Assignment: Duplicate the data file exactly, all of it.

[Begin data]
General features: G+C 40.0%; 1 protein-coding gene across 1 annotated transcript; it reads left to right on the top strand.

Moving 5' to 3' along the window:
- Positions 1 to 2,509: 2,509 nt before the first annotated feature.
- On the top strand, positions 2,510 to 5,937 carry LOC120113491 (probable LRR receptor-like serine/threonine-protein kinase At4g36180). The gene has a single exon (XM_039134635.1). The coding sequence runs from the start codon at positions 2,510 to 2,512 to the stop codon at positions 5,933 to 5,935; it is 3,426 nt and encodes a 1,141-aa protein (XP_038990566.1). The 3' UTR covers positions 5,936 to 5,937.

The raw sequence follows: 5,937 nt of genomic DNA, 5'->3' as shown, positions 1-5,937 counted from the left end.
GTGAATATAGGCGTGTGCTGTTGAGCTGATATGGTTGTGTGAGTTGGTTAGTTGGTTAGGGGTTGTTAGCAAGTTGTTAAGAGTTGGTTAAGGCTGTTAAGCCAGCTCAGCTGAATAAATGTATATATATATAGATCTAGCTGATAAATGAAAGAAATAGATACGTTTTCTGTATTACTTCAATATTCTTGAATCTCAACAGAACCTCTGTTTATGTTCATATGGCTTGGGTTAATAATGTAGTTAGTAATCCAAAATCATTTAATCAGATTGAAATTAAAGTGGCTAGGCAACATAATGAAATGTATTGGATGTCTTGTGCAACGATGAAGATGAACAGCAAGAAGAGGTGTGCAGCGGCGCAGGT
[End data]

General features: G+C 40.0%; 1 protein-coding gene across 1 annotated transcript; it reads left to right on the top strand.

Moving 5' to 3' along the window:
- Positions 1 to 2,509: 2,509 nt before the first annotated feature.
- On the top strand, positions 2,510 to 5,937 carry LOC120113491 (probable LRR receptor-like serine/threonine-protein kinase At4g36180). The gene has a single exon (XM_039134635.1). The coding sequence runs from the start codon at positions 2,510 to 2,512 to the stop codon at positions 5,933 to 5,935; it is 3,426 nt and encodes a 1,141-aa protein (XP_038990566.1). The 3' UTR covers positions 5,936 to 5,937.

The raw sequence follows: 5,937 nt of genomic DNA, 5'->3' as shown, positions 1-5,937 counted from the left end.
GTGAATATAGGCGTGTGCTGTTGAGCTGATATGGTTGTGTGAGTTGGTTAGTTGGTTAGGGGTTGTTAGCAAGTTGTTAAGAGTTGGTTAAGGCTGTTAAGCCAGCTCAGCTGAATAAATGTATATATATATAGATCTAGCTGATAAATGAAAGAAATAGATACGTTTTCTGTATTACTTCAATATTCTTGAATCTCAACAGAACCTCTGTTTATGTTCATATGGCTTGGGTTAATAATGTAGTTAGTAATCCAAAATCATTTAATCAGATTGAAATTAAAGTGGCTAGGCAACATAATGAAATGTATTGGATGTCTTGTGCAACGATGAAGATGAACAGCAAGAAGAGGTGTGCAGCGGCGCAGGT